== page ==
Hindsight is 20/20, right?  As the end of residency nears, and I think back on the last 2 ½ years, it has both flown by and been slow as molasses.  As the saying goes “the days are long, but the years are short”.  This definitely applies to residency!  Sometimes, things have gone smoothly, sometimes not – overall, though, residency has been a very positive experience and a time of immense, critical professional and personal growth.  There are certain challenges specific to each year of training.  While I can’t go back and do things differently, I hope that my reflections on the more challenging parts of residency can offer insight for residents in earlier years of training.


Intern Year

  • Don’t feel bad if you are uncomfortable calling yourself Dr. So-and-so. It’s awkward and unrealistic that we go from being medical students to full-fledged physicians in one day.  And it’s not exactly true either.  That’s what residency is for.  Practice using your title (sometimes it comes in really handy!!) but don’t feel bad if it feels weird.  By the time you graduate residency it will be second nature.
  • Expect the first week of any new rotation to include a bit of shellshock. Each month, you will change specialties, facilities and colleagues, especially in Family Medicine training.  You will go from inpatient pediatrics to labor and delivery to MICU at different hospitals with different EMRs and work alongside OB, Peds and IM residents, who have way more experience in their respective fields than you do. You will feel like you know nothing for a few days – you might curse, you might cry, but you will recover and you will finish that month with great skills and with a great evaluation to boot.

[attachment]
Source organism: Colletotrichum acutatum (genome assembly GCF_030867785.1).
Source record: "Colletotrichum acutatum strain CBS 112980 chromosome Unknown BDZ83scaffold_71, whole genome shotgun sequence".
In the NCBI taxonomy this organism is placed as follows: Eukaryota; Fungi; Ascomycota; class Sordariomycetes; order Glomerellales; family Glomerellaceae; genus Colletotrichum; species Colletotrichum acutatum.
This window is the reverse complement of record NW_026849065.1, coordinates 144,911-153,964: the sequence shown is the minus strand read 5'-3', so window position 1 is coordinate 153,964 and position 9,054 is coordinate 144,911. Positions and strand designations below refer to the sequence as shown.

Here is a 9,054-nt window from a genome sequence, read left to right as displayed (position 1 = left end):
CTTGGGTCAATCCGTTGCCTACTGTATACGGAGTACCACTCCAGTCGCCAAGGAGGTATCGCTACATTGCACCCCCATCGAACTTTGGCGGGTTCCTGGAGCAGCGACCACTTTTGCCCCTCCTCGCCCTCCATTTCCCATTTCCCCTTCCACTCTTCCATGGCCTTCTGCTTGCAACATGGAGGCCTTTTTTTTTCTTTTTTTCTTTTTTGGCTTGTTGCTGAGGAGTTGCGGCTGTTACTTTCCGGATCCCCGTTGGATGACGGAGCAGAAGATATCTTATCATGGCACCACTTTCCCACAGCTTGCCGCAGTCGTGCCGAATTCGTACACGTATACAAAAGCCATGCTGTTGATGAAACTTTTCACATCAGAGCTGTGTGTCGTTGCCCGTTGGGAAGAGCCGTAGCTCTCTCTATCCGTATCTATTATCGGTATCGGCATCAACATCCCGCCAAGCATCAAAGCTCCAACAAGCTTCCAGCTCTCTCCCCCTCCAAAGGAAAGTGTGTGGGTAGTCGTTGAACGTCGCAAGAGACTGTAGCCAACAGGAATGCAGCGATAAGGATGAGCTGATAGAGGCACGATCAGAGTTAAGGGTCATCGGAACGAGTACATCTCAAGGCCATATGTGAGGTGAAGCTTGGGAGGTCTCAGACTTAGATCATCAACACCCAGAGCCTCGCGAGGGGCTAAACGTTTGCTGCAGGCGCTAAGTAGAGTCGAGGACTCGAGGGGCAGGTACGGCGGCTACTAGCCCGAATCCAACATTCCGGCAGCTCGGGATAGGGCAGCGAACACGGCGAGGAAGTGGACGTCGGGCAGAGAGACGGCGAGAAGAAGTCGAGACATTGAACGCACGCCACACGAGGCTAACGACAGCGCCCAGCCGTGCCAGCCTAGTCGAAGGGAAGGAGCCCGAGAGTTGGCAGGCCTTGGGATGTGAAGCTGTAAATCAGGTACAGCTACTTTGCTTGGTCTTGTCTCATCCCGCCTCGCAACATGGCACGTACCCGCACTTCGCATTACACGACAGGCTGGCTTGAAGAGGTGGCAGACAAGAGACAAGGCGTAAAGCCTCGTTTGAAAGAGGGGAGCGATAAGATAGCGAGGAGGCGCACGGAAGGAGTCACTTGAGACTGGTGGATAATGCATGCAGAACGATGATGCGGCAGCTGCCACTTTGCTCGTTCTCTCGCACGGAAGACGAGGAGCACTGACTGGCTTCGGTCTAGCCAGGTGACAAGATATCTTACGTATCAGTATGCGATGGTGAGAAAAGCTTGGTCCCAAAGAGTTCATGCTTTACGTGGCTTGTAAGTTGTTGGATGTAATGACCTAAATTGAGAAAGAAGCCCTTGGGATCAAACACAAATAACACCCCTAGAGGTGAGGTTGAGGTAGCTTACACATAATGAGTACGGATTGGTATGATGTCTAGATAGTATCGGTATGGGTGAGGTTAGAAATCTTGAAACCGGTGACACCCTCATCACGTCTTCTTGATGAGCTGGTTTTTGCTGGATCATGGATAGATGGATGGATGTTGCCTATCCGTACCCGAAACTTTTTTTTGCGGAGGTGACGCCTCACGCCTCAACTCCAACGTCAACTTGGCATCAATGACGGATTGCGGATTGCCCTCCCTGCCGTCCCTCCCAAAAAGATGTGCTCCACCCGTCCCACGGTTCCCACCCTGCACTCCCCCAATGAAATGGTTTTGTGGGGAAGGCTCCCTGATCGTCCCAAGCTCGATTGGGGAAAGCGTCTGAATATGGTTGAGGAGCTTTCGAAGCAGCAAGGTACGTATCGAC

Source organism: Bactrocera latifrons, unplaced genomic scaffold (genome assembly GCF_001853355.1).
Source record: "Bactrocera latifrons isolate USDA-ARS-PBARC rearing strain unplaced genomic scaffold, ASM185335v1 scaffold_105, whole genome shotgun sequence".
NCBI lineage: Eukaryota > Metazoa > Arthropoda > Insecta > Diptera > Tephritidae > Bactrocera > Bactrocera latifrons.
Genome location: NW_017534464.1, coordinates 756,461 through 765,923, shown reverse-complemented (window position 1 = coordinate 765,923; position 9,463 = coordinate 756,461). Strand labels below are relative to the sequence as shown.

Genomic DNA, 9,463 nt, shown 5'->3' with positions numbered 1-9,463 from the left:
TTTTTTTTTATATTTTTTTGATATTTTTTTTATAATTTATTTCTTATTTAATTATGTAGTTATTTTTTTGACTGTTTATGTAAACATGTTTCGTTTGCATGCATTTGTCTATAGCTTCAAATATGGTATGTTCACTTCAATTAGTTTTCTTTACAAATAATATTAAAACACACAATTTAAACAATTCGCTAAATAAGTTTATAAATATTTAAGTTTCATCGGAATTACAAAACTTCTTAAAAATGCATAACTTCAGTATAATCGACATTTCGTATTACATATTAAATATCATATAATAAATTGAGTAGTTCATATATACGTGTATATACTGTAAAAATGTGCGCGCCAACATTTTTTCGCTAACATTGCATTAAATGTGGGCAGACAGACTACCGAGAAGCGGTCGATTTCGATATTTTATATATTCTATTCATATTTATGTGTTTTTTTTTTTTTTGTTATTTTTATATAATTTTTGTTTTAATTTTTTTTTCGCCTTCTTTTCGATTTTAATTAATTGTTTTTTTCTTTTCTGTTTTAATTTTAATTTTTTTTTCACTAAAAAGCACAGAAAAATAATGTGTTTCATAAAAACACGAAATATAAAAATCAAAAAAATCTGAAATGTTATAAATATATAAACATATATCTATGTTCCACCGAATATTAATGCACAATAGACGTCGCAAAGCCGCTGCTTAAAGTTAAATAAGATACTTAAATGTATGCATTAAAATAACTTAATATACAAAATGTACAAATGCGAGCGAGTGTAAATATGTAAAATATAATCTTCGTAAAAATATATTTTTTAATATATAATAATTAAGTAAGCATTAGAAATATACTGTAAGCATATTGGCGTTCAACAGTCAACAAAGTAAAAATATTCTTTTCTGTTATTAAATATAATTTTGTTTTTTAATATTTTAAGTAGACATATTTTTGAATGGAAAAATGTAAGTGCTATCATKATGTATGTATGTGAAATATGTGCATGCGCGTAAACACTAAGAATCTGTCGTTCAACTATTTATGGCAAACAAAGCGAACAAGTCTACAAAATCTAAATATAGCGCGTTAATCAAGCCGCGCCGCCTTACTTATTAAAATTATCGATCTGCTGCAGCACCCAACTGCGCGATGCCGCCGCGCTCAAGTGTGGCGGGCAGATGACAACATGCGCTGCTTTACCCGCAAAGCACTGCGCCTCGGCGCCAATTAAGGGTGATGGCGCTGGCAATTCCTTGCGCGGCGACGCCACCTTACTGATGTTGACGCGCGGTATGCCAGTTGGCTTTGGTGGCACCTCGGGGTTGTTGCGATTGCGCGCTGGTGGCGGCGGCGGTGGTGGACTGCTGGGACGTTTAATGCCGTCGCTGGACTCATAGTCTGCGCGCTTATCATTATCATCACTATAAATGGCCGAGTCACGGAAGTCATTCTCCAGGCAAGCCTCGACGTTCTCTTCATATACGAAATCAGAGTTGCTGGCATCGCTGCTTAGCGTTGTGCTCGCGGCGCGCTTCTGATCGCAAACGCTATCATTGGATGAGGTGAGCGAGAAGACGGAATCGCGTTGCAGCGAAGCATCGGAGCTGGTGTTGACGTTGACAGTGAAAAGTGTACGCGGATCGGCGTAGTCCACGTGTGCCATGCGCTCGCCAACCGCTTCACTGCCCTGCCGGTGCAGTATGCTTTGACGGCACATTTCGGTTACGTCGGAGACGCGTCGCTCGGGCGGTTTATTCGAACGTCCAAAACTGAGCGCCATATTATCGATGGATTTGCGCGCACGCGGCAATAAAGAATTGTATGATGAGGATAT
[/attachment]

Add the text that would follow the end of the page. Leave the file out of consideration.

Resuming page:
• Lean on your co-interns, they understand what you are going through and they will be there for you.


Second Year

  • Our R2 year involves increasing leadership responsibilities. This is a new role for most residents and can be terrifying.  A major roles as senior resident is overseeing our inpatient service and two interns. While I was sort of excited about this role, I was also nervous that I wouldn’t be able to keep track of all the patients, know enough, be able to do enough. What if the intern asked a question I didn’t know the answer to?  In retrospect, this was all fine.  It actually went well and was fun.  Medicine is a team sport and we all learn from each other.  You will learn different and important management skills.  There may be crises or conflict that arise.  Ask your attendings or R3s for guidance.